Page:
Answers to common questions provide advice for professional results on your next interior paint job.
Synopsis: In this article a professional painting contractor answers the most frequently asked questions about interior painting. Among other topics, he covers prepping a room, covering stains, and painting windows and doors.
Most people think that painting the interior of a house is a job that requires just a couple of tools, a high level of boredom, and very little experience. Only after they’ve come to the end of their messy first job do they begin to wonder about that old guy in painter’s whites they once saw working at someone else’s house. How could he paint an entire room in a seamlessly choreographed sequence of brush and roller strokes before his second cup of coffee and not spill even a drop of paint? I’m not that old guy yet, but I am a painting contractor. People always ask me how they can improve their painting techniques. If you consider the act of painting on par with a trip to the dentist, the answers ahead will provide some Novocain to ease the pain of your next painting project.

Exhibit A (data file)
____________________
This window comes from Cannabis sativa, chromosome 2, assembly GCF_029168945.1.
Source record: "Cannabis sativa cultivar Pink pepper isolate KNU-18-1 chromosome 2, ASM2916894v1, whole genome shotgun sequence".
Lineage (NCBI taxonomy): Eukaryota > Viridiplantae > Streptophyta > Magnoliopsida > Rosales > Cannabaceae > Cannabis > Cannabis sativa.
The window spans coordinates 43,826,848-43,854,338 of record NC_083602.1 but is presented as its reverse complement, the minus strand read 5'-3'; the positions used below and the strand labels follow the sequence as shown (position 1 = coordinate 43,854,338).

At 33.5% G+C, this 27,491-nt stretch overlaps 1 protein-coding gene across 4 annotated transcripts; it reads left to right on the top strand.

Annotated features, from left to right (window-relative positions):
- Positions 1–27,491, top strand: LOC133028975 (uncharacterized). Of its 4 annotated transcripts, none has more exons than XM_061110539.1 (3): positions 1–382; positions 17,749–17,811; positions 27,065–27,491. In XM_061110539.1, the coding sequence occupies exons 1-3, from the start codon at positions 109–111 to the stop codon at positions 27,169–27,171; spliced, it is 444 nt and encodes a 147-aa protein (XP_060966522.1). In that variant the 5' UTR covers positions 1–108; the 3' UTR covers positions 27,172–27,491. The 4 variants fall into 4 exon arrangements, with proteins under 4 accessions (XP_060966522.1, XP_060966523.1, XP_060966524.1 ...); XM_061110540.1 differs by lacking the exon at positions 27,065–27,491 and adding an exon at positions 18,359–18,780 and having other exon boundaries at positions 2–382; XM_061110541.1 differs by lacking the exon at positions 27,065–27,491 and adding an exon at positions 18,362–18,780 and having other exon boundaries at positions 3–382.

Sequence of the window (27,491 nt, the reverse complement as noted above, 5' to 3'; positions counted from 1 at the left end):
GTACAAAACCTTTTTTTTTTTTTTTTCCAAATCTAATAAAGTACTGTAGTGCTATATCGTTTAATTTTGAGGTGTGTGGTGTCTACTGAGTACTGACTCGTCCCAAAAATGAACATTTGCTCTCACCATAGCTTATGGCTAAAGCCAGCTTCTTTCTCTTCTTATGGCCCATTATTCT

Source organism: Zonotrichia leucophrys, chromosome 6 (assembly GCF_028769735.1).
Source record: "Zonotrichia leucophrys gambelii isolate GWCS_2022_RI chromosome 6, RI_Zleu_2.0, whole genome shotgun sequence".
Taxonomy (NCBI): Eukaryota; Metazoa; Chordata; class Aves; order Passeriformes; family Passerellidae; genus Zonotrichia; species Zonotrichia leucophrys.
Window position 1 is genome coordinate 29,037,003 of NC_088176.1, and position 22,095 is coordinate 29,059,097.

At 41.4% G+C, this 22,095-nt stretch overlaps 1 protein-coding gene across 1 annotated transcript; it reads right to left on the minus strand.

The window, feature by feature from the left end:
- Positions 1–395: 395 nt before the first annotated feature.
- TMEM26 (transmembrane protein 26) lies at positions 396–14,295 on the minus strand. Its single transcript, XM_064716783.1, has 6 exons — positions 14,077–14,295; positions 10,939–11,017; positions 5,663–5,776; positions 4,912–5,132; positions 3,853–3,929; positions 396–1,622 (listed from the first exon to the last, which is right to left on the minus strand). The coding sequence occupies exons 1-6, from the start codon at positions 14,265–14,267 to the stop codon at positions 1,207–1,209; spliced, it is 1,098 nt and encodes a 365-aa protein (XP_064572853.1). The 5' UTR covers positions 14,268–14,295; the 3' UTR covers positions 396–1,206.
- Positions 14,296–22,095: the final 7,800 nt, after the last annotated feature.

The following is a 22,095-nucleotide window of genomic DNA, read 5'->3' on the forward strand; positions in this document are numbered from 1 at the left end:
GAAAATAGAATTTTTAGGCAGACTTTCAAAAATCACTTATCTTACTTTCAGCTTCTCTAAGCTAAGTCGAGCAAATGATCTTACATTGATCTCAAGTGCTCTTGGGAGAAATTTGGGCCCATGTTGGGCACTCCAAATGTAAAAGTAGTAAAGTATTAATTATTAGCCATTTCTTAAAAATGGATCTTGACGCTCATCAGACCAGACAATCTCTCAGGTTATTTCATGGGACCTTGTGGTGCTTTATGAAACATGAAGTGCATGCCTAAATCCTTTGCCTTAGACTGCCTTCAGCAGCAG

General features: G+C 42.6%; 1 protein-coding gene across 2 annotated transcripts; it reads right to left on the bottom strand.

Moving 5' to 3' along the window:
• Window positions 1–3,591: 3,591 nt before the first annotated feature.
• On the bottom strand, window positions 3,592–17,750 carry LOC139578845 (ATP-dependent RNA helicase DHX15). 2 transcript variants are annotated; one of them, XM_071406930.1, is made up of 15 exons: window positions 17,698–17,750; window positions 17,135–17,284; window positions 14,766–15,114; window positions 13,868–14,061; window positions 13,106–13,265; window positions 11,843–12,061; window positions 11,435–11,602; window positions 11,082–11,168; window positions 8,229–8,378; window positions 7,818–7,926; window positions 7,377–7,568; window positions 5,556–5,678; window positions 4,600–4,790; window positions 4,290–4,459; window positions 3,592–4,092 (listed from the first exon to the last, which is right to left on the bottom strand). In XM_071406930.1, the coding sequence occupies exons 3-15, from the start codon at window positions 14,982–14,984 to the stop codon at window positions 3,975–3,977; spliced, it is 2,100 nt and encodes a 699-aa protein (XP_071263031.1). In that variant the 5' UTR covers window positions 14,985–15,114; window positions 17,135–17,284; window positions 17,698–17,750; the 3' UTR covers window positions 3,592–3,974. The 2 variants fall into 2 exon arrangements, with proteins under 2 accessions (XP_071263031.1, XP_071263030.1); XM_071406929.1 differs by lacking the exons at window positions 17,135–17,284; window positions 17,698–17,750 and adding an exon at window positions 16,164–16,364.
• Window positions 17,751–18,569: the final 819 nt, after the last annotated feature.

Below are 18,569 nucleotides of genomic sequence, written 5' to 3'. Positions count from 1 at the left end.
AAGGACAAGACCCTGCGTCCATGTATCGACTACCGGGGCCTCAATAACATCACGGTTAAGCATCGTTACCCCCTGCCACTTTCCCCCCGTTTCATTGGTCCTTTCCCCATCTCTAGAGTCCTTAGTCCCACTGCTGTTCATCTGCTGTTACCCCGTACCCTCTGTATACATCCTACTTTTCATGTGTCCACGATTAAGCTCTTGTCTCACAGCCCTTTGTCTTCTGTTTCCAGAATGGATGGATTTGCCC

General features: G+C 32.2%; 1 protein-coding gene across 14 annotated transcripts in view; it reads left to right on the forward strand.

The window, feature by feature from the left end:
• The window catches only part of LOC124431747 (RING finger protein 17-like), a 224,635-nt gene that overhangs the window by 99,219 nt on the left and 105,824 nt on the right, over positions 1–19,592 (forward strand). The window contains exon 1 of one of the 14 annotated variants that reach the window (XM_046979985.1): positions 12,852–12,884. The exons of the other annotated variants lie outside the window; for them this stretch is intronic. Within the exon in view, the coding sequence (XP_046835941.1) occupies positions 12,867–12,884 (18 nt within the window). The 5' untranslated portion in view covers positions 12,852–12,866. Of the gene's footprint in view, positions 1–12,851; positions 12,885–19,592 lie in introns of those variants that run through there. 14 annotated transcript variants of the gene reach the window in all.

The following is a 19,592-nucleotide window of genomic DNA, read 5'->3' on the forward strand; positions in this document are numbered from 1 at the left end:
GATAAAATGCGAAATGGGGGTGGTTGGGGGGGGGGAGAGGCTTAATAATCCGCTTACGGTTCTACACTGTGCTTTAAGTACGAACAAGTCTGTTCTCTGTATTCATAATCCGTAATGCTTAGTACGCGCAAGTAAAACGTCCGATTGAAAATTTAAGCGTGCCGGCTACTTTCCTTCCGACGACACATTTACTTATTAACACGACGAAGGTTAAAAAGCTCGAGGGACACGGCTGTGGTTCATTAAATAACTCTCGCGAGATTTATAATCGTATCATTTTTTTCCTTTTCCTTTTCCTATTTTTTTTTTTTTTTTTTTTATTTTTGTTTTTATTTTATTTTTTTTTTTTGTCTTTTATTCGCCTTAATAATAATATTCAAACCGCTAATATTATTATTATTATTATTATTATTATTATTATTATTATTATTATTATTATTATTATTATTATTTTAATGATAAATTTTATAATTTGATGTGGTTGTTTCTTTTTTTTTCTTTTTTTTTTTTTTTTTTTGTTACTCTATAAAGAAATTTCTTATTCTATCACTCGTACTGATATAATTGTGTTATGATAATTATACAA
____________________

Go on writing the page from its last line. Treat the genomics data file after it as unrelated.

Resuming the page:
How do I prep a room for paint?
I like to move all furniture out or to the center of the room and cover it with plastic. To protect the floor, I roll out 4-mil plastic and tape it to the baseboard. Unless I’m painting the ceiling, it’s necessary to cover only the first 3 ft. or 4 ft. of floor from the wall. Blue masking tape is best; it adheres to most surfaces and peels off cleanly for up to 14 days. The green tape can stay on even longer.
Next, I make sure walls and trim surfaces are clean, stain-free, and smooth. Nail holes, bumps, and cracks can be patched; for anything less than 1 ⁄4 in. deep, I use lightweight joint compound, which dries quickly.
How do I prevent stains from showing through the new paint?
It’s a good idea to start any job with a quality primer. Stains including ink, crayon, water, and smoke soot can be blocked by a stain killing primer such as BIN or Benjamin Moore’s Fresh Start acrylic primer. After applying the primer, be sure to spot-prime the same area with the finish paint before applying the final coat. Otherwise, the spot will appear shiny when the wall is viewed from an angle.
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